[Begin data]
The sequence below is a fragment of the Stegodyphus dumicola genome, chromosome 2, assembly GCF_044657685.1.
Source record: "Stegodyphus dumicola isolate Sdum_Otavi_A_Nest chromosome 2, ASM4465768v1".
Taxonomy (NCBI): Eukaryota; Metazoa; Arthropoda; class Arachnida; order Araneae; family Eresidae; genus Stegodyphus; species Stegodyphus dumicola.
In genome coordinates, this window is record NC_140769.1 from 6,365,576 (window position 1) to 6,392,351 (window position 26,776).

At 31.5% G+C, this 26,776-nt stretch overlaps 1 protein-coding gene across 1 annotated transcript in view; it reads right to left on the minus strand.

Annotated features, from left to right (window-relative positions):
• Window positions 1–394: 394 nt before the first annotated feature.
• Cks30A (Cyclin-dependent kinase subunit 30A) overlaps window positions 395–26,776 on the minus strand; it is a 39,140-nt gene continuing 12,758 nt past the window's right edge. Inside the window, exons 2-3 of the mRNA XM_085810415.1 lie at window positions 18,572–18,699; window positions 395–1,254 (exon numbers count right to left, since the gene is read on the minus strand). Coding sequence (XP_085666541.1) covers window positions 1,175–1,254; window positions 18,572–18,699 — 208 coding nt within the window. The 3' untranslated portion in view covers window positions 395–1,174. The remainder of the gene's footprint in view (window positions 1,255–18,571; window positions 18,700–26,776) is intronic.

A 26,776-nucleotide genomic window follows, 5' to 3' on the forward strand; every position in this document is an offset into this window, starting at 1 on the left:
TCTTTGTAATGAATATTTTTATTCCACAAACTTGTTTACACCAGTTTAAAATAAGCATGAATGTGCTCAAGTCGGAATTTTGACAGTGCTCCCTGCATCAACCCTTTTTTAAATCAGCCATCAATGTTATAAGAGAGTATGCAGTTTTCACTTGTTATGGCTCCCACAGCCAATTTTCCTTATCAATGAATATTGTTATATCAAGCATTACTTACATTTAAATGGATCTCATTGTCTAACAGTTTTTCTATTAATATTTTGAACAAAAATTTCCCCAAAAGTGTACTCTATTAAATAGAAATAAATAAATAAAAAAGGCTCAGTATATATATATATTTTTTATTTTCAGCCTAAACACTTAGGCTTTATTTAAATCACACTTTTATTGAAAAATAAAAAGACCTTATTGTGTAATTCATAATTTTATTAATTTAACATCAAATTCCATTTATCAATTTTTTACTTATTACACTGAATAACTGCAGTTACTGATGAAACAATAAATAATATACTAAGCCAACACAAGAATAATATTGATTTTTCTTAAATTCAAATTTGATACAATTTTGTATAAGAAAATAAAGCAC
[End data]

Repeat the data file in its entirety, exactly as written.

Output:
The sequence below is a fragment of the Stegodyphus dumicola genome, chromosome 2, assembly GCF_044657685.1.
Source record: "Stegodyphus dumicola isolate Sdum_Otavi_A_Nest chromosome 2, ASM4465768v1".
Taxonomy (NCBI): Eukaryota; Metazoa; Arthropoda; class Arachnida; order Araneae; family Eresidae; genus Stegodyphus; species Stegodyphus dumicola.
In genome coordinates, this window is record NC_140769.1 from 6,365,576 (window position 1) to 6,392,351 (window position 26,776).

At 31.5% G+C, this 26,776-nt stretch overlaps 1 protein-coding gene across 1 annotated transcript in view; it reads right to left on the minus strand.

Annotated features, from left to right (window-relative positions):
• Window positions 1–394: 394 nt before the first annotated feature.
• Cks30A (Cyclin-dependent kinase subunit 30A) overlaps window positions 395–26,776 on the minus strand; it is a 39,140-nt gene continuing 12,758 nt past the window's right edge. Inside the window, exons 2-3 of the mRNA XM_085810415.1 lie at window positions 18,572–18,699; window positions 395–1,254 (exon numbers count right to left, since the gene is read on the minus strand). Coding sequence (XP_085666541.1) covers window positions 1,175–1,254; window positions 18,572–18,699 — 208 coding nt within the window. The 3' untranslated portion in view covers window positions 395–1,174. The remainder of the gene's footprint in view (window positions 1,255–18,571; window positions 18,700–26,776) is intronic.

A 26,776-nucleotide genomic window follows, 5' to 3' on the forward strand; every position in this document is an offset into this window, starting at 1 on the left:
TCTTTGTAATGAATATTTTTATTCCACAAACTTGTTTACACCAGTTTAAAATAAGCATGAATGTGCTCAAGTCGGAATTTTGACAGTGCTCCCTGCATCAACCCTTTTTTAAATCAGCCATCAATGTTATAAGAGAGTATGCAGTTTTCACTTGTTATGGCTCCCACAGCCAATTTTCCTTATCAATGAATATTGTTATATCAAGCATTACTTACATTTAAATGGATCTCATTGTCTAACAGTTTTTCTATTAATATTTTGAACAAAAATTTCCCCAAAAGTGTACTCTATTAAATAGAAATAAATAAATAAAAAAGGCTCAGTATATATATATATTTTTTATTTTCAGCCTAAACACTTAGGCTTTATTTAAATCACACTTTTATTGAAAAATAAAAAGACCTTATTGTGTAATTCATAATTTTATTAATTTAACATCAAATTCCATTTATCAATTTTTTACTTATTACACTGAATAACTGCAGTTACTGATGAAACAATAAATAATATACTAAGCCAACACAAGAATAATATTGATTTTTCTTAAATTCAAATTTGATACAATTTTGTATAAGAAAATAAAGCAC